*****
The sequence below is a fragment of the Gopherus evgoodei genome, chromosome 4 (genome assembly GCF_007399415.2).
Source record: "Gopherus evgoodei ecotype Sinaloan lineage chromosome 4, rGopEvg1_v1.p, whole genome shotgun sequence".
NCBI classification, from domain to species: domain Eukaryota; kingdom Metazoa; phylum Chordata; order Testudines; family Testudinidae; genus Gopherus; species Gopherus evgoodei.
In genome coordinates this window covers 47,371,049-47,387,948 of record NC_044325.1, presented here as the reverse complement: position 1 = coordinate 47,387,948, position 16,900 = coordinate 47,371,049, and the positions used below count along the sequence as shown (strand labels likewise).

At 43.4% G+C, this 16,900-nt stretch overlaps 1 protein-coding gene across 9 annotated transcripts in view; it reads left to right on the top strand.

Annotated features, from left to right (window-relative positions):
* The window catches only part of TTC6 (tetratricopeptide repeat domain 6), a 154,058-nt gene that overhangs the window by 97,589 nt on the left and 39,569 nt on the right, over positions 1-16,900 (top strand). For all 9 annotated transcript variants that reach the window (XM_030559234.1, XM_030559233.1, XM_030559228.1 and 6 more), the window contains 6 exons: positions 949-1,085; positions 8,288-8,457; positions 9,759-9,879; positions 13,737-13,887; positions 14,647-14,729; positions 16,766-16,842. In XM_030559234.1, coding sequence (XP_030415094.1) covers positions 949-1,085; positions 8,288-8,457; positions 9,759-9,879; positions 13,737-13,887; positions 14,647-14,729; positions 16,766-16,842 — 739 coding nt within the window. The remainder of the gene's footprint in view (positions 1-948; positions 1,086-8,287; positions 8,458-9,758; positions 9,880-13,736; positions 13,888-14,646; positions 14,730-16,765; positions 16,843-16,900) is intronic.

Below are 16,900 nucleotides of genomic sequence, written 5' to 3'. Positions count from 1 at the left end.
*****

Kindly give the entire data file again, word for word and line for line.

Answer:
The sequence below is a fragment of the Gopherus evgoodei genome, chromosome 4 (genome assembly GCF_007399415.2).
Source record: "Gopherus evgoodei ecotype Sinaloan lineage chromosome 4, rGopEvg1_v1.p, whole genome shotgun sequence".
NCBI classification, from domain to species: domain Eukaryota; kingdom Metazoa; phylum Chordata; order Testudines; family Testudinidae; genus Gopherus; species Gopherus evgoodei.
In genome coordinates this window covers 47,371,049-47,387,948 of record NC_044325.1, presented here as the reverse complement: position 1 = coordinate 47,387,948, position 16,900 = coordinate 47,371,049, and the positions used below count along the sequence as shown (strand labels likewise).

At 43.4% G+C, this 16,900-nt stretch overlaps 1 protein-coding gene across 9 annotated transcripts in view; it reads left to right on the top strand.

Annotated features, from left to right (window-relative positions):
* The window catches only part of TTC6 (tetratricopeptide repeat domain 6), a 154,058-nt gene that overhangs the window by 97,589 nt on the left and 39,569 nt on the right, over positions 1-16,900 (top strand). For all 9 annotated transcript variants that reach the window (XM_030559234.1, XM_030559233.1, XM_030559228.1 and 6 more), the window contains 6 exons: positions 949-1,085; positions 8,288-8,457; positions 9,759-9,879; positions 13,737-13,887; positions 14,647-14,729; positions 16,766-16,842. In XM_030559234.1, coding sequence (XP_030415094.1) covers positions 949-1,085; positions 8,288-8,457; positions 9,759-9,879; positions 13,737-13,887; positions 14,647-14,729; positions 16,766-16,842 — 739 coding nt within the window. The remainder of the gene's footprint in view (positions 1-948; positions 1,086-8,287; positions 8,458-9,758; positions 9,880-13,736; positions 13,888-14,646; positions 14,730-16,765; positions 16,843-16,900) is intronic.

Below are 16,900 nucleotides of genomic sequence, written 5' to 3'. Positions count from 1 at the left end.